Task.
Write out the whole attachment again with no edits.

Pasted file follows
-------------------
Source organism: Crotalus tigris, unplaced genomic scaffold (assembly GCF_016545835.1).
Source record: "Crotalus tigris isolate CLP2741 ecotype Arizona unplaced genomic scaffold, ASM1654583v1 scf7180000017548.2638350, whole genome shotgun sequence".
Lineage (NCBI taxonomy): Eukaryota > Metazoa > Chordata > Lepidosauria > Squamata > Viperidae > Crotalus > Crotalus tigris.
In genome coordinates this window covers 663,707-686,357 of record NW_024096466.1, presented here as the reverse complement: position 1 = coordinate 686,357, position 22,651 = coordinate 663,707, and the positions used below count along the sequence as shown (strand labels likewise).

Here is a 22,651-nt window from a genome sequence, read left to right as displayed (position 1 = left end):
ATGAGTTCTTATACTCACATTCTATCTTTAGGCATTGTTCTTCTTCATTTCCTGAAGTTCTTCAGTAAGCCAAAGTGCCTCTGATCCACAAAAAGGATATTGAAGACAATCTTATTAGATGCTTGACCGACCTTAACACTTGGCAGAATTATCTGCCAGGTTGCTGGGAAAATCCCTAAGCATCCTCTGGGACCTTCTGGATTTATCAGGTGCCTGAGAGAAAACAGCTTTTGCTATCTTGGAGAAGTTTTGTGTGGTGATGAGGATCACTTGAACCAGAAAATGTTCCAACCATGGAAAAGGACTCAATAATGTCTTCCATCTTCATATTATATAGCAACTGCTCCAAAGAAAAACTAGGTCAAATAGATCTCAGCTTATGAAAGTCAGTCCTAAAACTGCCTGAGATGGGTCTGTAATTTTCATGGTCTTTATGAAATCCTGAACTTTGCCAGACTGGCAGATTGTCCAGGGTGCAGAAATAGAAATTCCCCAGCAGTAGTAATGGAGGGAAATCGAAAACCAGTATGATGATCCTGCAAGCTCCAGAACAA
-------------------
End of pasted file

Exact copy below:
Source organism: Crotalus tigris, unplaced genomic scaffold (assembly GCF_016545835.1).
Source record: "Crotalus tigris isolate CLP2741 ecotype Arizona unplaced genomic scaffold, ASM1654583v1 scf7180000017548.2638350, whole genome shotgun sequence".
Lineage (NCBI taxonomy): Eukaryota > Metazoa > Chordata > Lepidosauria > Squamata > Viperidae > Crotalus > Crotalus tigris.
In genome coordinates this window covers 663,707-686,357 of record NW_024096466.1, presented here as the reverse complement: position 1 = coordinate 686,357, position 22,651 = coordinate 663,707, and the positions used below count along the sequence as shown (strand labels likewise).

Here is a 22,651-nt window from a genome sequence, read left to right as displayed (position 1 = left end):
ATGAGTTCTTATACTCACATTCTATCTTTAGGCATTGTTCTTCTTCATTTCCTGAAGTTCTTCAGTAAGCCAAAGTGCCTCTGATCCACAAAAAGGATATTGAAGACAATCTTATTAGATGCTTGACCGACCTTAACACTTGGCAGAATTATCTGCCAGGTTGCTGGGAAAATCCCTAAGCATCCTCTGGGACCTTCTGGATTTATCAGGTGCCTGAGAGAAAACAGCTTTTGCTATCTTGGAGAAGTTTTGTGTGGTGATGAGGATCACTTGAACCAGAAAATGTTCCAACCATGGAAAAGGACTCAATAATGTCTTCCATCTTCATATTATATAGCAACTGCTCCAAAGAAAAACTAGGTCAAATAGATCTCAGCTTATGAAAGTCAGTCCTAAAACTGCCTGAGATGGGTCTGTAATTTTCATGGTCTTTATGAAATCCTGAACTTTGCCAGACTGGCAGATTGTCCAGGGTGCAGAAATAGAAATTCCCCAGCAGTAGTAATGGAGGGAAATCGAAAACCAGTATGATGATCCTGCAAGCTCCAGAACAA